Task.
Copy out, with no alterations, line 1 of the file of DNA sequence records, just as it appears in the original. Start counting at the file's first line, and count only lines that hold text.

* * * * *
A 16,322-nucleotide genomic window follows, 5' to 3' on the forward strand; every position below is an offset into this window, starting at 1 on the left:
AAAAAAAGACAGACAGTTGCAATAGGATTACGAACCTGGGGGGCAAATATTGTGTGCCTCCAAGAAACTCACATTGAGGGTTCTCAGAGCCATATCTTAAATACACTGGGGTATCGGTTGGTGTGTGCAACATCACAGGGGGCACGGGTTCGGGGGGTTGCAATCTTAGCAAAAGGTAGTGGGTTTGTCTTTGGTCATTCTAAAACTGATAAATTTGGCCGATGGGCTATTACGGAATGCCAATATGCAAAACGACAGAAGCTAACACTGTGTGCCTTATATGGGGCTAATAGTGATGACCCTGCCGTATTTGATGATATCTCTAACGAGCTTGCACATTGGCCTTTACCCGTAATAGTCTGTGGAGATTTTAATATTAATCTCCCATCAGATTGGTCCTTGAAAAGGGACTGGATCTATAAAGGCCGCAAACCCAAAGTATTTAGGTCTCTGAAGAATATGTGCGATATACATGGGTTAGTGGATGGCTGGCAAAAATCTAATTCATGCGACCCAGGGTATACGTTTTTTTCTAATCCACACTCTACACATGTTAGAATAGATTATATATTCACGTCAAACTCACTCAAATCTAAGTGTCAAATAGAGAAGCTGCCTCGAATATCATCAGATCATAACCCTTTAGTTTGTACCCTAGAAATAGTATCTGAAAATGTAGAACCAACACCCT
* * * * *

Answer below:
A 16,322-nucleotide genomic window follows, 5' to 3' on the forward strand; every position below is an offset into this window, starting at 1 on the left: